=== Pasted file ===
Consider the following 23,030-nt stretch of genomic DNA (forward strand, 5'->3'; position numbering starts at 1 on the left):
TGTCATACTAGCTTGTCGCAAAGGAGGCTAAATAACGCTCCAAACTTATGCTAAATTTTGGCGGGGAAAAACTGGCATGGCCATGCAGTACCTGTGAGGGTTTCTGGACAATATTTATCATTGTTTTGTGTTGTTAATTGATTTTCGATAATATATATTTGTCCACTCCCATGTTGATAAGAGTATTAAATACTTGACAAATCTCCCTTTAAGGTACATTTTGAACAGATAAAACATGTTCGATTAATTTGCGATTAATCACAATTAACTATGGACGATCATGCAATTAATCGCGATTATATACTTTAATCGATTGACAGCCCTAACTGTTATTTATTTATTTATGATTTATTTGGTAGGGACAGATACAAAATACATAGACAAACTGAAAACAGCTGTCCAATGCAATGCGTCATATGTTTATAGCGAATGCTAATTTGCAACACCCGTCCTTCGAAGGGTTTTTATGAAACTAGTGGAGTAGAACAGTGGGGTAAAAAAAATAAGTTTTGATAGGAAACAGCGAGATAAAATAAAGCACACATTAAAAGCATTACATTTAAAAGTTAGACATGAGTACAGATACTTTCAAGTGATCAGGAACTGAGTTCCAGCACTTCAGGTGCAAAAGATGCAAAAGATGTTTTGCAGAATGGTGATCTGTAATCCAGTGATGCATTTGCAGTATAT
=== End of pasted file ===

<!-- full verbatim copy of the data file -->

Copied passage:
Consider the following 23,030-nt stretch of genomic DNA (forward strand, 5'->3'; position numbering starts at 1 on the left):
TGTCATACTAGCTTGTCGCAAAGGAGGCTAAATAACGCTCCAAACTTATGCTAAATTTTGGCGGGGAAAAACTGGCATGGCCATGCAGTACCTGTGAGGGTTTCTGGACAATATTTATCATTGTTTTGTGTTGTTAATTGATTTTCGATAATATATATTTGTCCACTCCCATGTTGATAAGAGTATTAAATACTTGACAAATCTCCCTTTAAGGTACATTTTGAACAGATAAAACATGTTCGATTAATTTGCGATTAATCACAATTAACTATGGACGATCATGCAATTAATCGCGATTATATACTTTAATCGATTGACAGCCCTAACTGTTATTTATTTATTTATGATTTATTTGGTAGGGACAGATACAAAATACATAGACAAACTGAAAACAGCTGTCCAATGCAATGCGTCATATGTTTATAGCGAATGCTAATTTGCAACACCCGTCCTTCGAAGGGTTTTTATGAAACTAGTGGAGTAGAACAGTGGGGTAAAAAAAATAAGTTTTGATAGGAAACAGCGAGATAAAATAAAGCACACATTAAAAGCATTACATTTAAAAGTTAGACATGAGTACAGATACTTTCAAGTGATCAGGAACTGAGTTCCAGCACTTCAGGTGCAAAAGATGCAAAAGATGTTTTGCAGAATGGTGATCTGTAATCCAGTGATGCATTTGCAGTATAT